Pittsburgh Jewish Israeli Film Festival | Movie Reviews + Features | Pittsburgh | Pittsburgh City Paper

Screen » Movie Reviews + Features

Pittsburgh Jewish Israeli Film Festival

by

comment

The 11th annual Pittsburgh Jewish Israeli Film Festival wraps up this week with screenings Thu., March 18, through Sun., March 21, at the Loews Waterfront and Destinta Bridgeville theaters. Tickets are $10 for adults, $7 for seniors and $5 for students. Six-film passes for $40 are also available. For tickets and more information, see www.pjiff.net or call 412-992-5203.



BIT BY BIT: THE JEWS OF SWEDEN



COLUMBIA -- THE TRAGIC LOSS (Israel, 2004). PJIFF hosts the American premiere of an hour-long documentary recounting the final journey of Israeli astronaut Ilan Ramon and his six colleagues, who perished last winter on the space shuttle Columbia. Using actual video footage shot in space, e-mails from the crew, excerpts from Ramon's journal that was discovered amidst the wreckage, and remembrances from Ramon's relatives, director Naftaly Gliksberg paints a portrait of a native-son pioneer. To be screened via video projection. In English and Hebrew with subtitles. 7:30 p.m. Thu., March 18, at Loews Waterfront, and 1 p.m. Sun., March 21, at Destinta Bridgeville.

 

MISS ENTEBBE (Israel, 2003). Director Omri Levy sets his story of three disaffected neighbor kids against the 1976 hijacking of an Air France flight from Tel Aviv to Entebbe, Uganda. The mother of one child is aboard the plane (admittedly, a bit of a narrative stretch), and the three, inspired by the news reports, decide to kidnap a local Arab boy and hold him hostage as "trade" for the Air France captives. Despite their geo-political goals, it's more likely that their immediate troubles -- sibling rivalry, a divorce, burgeoning adolescence -- have inspired their bold act. Employing naturalistic actors, Levy depicts that world of savvy children where adults are peripheral figures whose actions are intrinsically antagonistic, frequently petty and immediately suspect. The dusty hills on the edge of the city effectively capture the troublesome gulf between childhood and maturity where these confused children act out their drama. Gabriel Wagon, producer and cinematographer of Miss Entebbe, will be present at the screening. In Hebrew with subtitles. 7:30 p.m. Sat., March 20. Loews Waterfront Three cameras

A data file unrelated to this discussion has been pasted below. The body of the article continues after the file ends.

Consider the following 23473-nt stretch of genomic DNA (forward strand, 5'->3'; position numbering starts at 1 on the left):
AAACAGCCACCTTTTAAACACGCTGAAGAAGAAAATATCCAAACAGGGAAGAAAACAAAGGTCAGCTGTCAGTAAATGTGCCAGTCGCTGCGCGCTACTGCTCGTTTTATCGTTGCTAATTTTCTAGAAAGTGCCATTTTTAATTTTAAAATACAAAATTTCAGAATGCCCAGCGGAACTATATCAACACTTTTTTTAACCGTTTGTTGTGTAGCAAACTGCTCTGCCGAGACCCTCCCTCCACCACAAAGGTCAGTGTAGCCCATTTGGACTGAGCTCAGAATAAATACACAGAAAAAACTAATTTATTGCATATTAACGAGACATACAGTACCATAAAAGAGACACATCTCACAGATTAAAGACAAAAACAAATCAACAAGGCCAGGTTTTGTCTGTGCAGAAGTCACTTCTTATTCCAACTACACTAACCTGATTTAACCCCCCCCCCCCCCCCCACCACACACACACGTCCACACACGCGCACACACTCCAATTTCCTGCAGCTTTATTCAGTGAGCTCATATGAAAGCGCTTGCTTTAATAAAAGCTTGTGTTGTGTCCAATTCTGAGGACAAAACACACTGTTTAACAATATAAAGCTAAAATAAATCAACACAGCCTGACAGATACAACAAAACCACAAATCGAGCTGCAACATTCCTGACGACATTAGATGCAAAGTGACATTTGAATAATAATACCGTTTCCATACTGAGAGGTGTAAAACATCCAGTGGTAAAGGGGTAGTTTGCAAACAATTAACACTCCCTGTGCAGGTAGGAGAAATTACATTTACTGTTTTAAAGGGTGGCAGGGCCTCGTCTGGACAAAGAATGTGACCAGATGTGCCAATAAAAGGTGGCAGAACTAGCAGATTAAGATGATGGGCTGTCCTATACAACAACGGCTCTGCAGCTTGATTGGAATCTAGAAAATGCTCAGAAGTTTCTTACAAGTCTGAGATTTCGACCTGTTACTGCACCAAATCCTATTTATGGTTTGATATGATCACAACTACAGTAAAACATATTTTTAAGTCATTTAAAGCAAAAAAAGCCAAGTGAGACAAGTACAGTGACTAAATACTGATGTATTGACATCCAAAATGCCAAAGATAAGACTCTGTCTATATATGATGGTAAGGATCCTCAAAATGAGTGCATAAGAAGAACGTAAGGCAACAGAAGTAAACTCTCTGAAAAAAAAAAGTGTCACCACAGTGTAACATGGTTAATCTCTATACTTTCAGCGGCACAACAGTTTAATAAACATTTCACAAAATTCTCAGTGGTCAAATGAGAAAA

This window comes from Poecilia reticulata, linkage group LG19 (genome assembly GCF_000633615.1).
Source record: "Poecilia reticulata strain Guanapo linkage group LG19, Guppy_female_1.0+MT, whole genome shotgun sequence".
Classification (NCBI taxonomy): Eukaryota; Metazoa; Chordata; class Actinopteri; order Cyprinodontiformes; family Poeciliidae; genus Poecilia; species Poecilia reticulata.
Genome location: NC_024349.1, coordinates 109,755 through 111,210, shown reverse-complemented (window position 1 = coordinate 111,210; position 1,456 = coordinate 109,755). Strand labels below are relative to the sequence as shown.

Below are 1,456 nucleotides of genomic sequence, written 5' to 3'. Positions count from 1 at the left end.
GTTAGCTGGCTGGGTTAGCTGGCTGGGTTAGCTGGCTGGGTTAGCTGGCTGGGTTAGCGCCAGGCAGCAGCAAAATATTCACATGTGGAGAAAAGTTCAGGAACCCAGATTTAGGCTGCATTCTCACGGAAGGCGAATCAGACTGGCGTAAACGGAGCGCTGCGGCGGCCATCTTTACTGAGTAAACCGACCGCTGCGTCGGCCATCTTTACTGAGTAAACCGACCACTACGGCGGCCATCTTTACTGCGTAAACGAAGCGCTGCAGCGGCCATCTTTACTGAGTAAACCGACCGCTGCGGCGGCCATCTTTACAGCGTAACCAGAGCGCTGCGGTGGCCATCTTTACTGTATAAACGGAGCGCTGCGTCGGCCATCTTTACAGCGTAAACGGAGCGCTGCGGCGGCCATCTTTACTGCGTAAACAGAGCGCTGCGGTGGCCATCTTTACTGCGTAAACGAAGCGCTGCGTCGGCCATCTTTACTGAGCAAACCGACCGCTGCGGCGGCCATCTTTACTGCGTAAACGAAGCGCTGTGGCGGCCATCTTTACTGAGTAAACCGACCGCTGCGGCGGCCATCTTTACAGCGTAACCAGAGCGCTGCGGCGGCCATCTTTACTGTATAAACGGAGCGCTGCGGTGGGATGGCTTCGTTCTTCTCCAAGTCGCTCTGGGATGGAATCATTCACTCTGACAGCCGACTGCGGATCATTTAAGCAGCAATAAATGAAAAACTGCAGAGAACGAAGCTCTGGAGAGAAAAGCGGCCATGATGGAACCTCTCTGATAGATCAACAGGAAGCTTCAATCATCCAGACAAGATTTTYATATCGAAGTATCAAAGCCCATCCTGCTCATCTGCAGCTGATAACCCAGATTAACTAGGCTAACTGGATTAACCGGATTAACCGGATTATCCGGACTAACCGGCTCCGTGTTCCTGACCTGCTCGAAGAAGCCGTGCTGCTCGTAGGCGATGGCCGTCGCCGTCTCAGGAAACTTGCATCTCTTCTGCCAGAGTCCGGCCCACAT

THE POWER OF BALANCE (Israel, 2002). This hour-long documentary from Amit Mann and Tom Barka'i traces the creation, rehearsal and eventual performance of a piece from the Israel dance company Vertigo that incorporates both abled and disabled participants. Company director Adam Benjamin guides his mixed crew through seminars, encouraging those in wheelchairs and on crutches to find the grace in their damaged bodies, and those capable of full movement to create complementary motions. The resulting dance performance is inventive and captivating as the participants move seamlessly together, crutches and chairs now instruments of artistry, and will certainly challenge perceived ideas of "dance" and "disability." Dancers from the film will attend the screening to discuss their work. To be screened via video projection. In English and Hebrew with subtitles. 4 p.m. Sun., March 21. Loews Waterfront Three cameras

 

FOREIGN SISTER (Israel, 2000). Naomi (Tamar Yerushalmi) is stressed to the very edge: a full-time job plus a husband, two teens and a mother-in-law who can't do a damn thing for themselves. Worried, her husband employs a young undocumented Ethiopian woman, Negist (Askala Markos), to help out. Naomi, who is neglected as well as harried, discovers an unlikely companionship with Negist, though it remains tempered with perhaps irresolvable class and economic distinctions. I'd hoped the film might make a stronger comment on the role of women and labor: Naomi's husband's solution is not to help himself or enlist the able-bodied kids, but to simply hire (and explicitly exploit) another woman, yet any overt critique of this is subsumed by the immigrant drama of the film's second half. That Naomi chooses to make Negist her friend, and not her housekeeper, is a nonetheless a small stand within her circle. Following the screening, the film's director, Dan Wolman, will discuss the current state of filmmaking in Israel. In English, Hebrew and Amharic with subtitles. 7 p.m. Sun., March 21. Loews Waterfront  Two and a half

Add a comment